Monday 27 March 2017


Oshkosh, Wisconsin riffmeisters Attala's self titled debut album holds a special place in Desert Psychlist's heart, its big sounding metallic grooves were an almost constant soundtrack to daily life when it was released in 2014 and although its been over two years since it surfaced "Attalla" still remains a go-to when wanting something to blow away the dust of a hard day.
Attalla have not been idling in those two years, the quartet of Cody Stieg (lead guitar/vocal)
Brian Hinckley (rhythm guitar), Bryan Kunde (bass) and James Slater (drums), have been honing their chops on the live circuit as well as writing new material for their new album "Glacial Rules" which releases today (March 24, 2017).

"Butte Des Mortes" kicks off  "Glacial Rule" with slow, low crushing guitar riffage supported by crashing pounding drums and crashing cymbals, with the occasional squealing lick thrown in before shifting into a choppy Sabbath-esque refrain over which strong clean vocals are roared with bellowed  passion. If your planning to make an album you need something to grab the listeners attention straight away dragging them into your musical vision, making them want more, and "Butte Des Mortes" ticks all the boxes in that department.
"Ice Harvest" is up next and jams a tar thick stoner doom groove laid down over a barrage of tumultuous percussion into which are injected pyrotechnic, swirling guitar solo's, licks and fills. It is almost three minutes before the songs vocals appear, clean and powerful, and only two minutes before they disappear again, the song taken to it's conclusion on a wave of glorious instrumental heaviness with guitars screaming and howling over a bedrock of thrumming riffage and pulverising rhythm.
"Valdaran" opens with a distortion drenched two guitar motif before the drums and bass bring the hammer down and the band merge into the main riff together. There is a deep underlying blues feel to the songs groove, it's not a glaringly obvious one but there is a certain feel to how the song is structured both vocally, dynamically and atmospherically  that combined with its scorching guitar solo's gives it a doomy delta presence.
"Black Wolf Ritual"  takes the  riff from the  famous Birmingham fours "Black Sabbath" slightly alters it and extends it a couple of bars before shifting into a throbbing, but nonetheless Sabbath-esque, proto-doom groove replete with screaming Iommi inspired solo's over which lyrics telling of "sacrificial rites" and "dying embers" are sung. It's heavy, gloriously atmospheric and has a groove that will stay with you long after you've finished listening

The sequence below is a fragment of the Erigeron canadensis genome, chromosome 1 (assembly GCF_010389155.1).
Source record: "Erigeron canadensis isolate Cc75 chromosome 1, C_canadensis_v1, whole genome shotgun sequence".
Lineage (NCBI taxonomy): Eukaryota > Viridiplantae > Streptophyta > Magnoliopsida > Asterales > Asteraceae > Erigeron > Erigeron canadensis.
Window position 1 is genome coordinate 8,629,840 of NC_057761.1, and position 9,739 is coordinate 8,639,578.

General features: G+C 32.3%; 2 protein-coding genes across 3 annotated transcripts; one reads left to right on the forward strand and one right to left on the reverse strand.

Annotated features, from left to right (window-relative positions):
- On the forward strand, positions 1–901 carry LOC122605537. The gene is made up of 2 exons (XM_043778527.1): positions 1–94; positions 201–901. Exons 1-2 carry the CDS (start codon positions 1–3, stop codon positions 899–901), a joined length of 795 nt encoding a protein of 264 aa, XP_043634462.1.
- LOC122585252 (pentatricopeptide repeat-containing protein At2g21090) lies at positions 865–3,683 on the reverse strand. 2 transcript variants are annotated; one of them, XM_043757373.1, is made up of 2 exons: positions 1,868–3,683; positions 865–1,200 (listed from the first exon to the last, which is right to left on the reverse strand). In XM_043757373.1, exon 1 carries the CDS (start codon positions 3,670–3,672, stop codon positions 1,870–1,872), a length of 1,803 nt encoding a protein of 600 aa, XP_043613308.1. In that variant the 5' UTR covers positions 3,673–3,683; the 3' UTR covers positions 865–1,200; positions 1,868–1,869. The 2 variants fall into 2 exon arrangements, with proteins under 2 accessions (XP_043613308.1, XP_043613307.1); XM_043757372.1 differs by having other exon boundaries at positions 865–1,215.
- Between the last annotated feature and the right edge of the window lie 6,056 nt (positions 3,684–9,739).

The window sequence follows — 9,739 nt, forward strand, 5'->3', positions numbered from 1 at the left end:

"Devil's Lake" comes at the listener from a slightly different angle from the albums previous tracks by muddying up the waters with a touch of heavy sludge colouring and heavier more visceral vocal attack albeit tinted with elements of old school hard rock and heavy metal, especially in it's searing hot guitar solo's. It's a little different in its approach but still damn good nevertheless.
"Glacial Rule" closes the album with the band jamming on a low, slow doom groove that though still leaning heavily on the bands love of everything Sabbathian (the band cannot resist throwing in a few Iommi-eaque fills and licks) nods its head to the more grizzled stonerized doom of Goya and Spelljammer.

It is hard to describe what Attalla do without mentioning Black Sabbath and I apologise to both the band and to their fans (Desert Psychlist is one) for the many references to that band in this review but the influence Sabbath has had on this band, though not as obvious as on some, is there nonetheless,, not in a worshipful, tribute sort of way but as an underlying influence that although informs their sound does not define it.
Check 'em out .....

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